Recent Examples of turpentine from the Web
On May 30, 1921, thousands of white Tulsans instigated a race riot, brutally attacking the town’s African-American community—machine guns and even airplanes dropping turpentine conspired to destroy Greenwood.
Her sculptures, videos, photographs, and installations evoke pine forests, alligators, and the turpentine industry.
Contessa's neighbor had been using turpentine to clean paint off a table, the man explains.
Other products made at the Mackie factory -- which was taken over by Delta Pine Products around the 1940s -- included turpentine, axle grease, paint and pine tar.
In one notorious treatment, turpentine was injected into a patient’s abdominal wall in the hope of encouraging a fever high enough to burn away her hallucinations.
The museum includes numerous replicas of buildings of the type used by early settlers, including a copper turpentine still, corn crib, 19th century church, log cabins and more.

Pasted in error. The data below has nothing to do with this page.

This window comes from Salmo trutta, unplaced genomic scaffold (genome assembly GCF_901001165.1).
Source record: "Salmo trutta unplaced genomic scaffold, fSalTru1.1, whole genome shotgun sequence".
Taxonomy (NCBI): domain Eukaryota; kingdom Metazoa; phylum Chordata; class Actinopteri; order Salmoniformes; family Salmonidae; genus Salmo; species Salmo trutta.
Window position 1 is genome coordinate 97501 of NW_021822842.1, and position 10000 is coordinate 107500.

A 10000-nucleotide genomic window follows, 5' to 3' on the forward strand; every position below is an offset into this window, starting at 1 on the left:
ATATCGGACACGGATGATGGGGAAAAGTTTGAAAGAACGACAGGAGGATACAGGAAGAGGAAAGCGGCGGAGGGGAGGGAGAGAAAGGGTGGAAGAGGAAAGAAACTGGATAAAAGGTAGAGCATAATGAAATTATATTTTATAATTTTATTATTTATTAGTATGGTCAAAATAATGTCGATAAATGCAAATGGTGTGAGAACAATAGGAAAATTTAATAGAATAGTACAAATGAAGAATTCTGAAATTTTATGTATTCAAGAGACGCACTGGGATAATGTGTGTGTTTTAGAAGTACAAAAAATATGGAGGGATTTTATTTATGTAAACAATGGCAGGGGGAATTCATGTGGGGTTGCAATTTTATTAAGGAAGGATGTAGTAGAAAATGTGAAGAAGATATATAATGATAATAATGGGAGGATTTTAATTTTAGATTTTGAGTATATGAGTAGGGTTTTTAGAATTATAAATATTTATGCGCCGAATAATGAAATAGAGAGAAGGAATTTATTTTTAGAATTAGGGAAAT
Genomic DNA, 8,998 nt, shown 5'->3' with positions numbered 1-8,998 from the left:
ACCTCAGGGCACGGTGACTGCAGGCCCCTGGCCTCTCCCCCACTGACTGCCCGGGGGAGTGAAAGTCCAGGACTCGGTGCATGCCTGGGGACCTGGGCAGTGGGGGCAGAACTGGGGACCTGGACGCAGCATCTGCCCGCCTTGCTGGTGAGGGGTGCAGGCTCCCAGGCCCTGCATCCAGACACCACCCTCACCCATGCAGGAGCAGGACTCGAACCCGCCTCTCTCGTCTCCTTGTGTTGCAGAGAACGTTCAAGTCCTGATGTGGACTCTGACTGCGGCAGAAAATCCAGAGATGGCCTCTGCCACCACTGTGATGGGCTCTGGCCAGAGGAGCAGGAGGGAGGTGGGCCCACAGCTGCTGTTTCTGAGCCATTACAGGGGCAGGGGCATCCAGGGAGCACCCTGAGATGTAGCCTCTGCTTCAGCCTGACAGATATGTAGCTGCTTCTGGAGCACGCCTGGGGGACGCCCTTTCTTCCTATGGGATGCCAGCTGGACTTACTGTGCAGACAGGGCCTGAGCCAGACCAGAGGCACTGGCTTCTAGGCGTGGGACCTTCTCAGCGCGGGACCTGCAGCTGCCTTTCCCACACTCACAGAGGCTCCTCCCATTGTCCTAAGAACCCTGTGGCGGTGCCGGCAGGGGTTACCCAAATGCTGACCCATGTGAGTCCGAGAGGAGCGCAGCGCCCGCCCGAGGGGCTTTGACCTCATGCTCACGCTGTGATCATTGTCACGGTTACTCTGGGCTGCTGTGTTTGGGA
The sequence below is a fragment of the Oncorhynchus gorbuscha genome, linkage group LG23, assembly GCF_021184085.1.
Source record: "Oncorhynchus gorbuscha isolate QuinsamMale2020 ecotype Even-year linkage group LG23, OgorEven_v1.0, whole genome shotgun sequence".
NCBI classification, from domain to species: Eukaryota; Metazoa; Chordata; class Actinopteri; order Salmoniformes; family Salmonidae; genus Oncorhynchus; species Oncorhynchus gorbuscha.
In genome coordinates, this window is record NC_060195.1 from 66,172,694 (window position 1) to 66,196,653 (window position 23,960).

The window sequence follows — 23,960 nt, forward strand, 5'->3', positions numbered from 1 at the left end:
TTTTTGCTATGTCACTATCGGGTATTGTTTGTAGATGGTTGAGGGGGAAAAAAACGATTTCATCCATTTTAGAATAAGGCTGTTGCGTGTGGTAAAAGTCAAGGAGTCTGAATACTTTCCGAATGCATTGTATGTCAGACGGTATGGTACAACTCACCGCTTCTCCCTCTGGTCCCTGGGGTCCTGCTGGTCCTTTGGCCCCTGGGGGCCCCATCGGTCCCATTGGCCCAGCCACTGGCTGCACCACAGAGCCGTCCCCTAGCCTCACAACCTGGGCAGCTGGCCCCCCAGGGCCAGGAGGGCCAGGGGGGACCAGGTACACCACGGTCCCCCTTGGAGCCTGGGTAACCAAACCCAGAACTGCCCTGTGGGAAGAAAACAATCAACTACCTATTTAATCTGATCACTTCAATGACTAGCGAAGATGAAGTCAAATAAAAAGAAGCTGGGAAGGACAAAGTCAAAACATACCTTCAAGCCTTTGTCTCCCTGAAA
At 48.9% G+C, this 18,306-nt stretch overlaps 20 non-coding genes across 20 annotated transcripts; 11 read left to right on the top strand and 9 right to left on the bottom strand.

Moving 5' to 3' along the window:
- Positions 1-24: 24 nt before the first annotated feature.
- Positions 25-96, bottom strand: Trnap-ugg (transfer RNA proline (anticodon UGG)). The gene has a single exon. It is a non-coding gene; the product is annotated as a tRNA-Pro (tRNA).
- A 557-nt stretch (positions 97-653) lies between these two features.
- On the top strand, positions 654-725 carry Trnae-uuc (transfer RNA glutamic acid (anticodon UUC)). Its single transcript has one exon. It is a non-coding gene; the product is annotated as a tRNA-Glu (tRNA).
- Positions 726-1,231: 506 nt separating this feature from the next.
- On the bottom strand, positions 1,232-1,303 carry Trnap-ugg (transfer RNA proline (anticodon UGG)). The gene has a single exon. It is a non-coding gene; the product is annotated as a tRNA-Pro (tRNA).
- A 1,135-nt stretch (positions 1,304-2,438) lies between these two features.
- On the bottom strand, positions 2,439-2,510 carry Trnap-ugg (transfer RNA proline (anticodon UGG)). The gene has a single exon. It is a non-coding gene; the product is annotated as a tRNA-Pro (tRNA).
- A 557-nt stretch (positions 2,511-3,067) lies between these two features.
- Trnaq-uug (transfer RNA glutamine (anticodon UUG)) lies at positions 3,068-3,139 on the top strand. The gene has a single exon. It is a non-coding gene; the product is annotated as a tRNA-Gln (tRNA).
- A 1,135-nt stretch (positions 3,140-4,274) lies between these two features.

The sticks were daubed with smells like (to English-speaking sensibilities) leather, orange, fish, garlic and turpentine.
All woodwork, desks, chairs, tables and doors should be wiped off with a cloth wet with linseed, kerosene and turpentine.
These example sentences are selected automatically from various online news sources to reflect current usage of the word 'turpentine.' Views expressed in the examples do not represent the opinion of Merriam-Webster or its editors. Send us feedback.
Origin and Etymology of turpentine
TURPENTINE Defined for English Language Learners
Definition of turpentine for English Language Learners
: a type of oil with a strong smell that is used to make paint thinner and to clean paint brushes
TURPENTINE Defined for Kids
medical Definition of turpentine
Seen and Heard
What made you want to look up turpentine? Please tell us where you read or heard it (including the quote, if possible).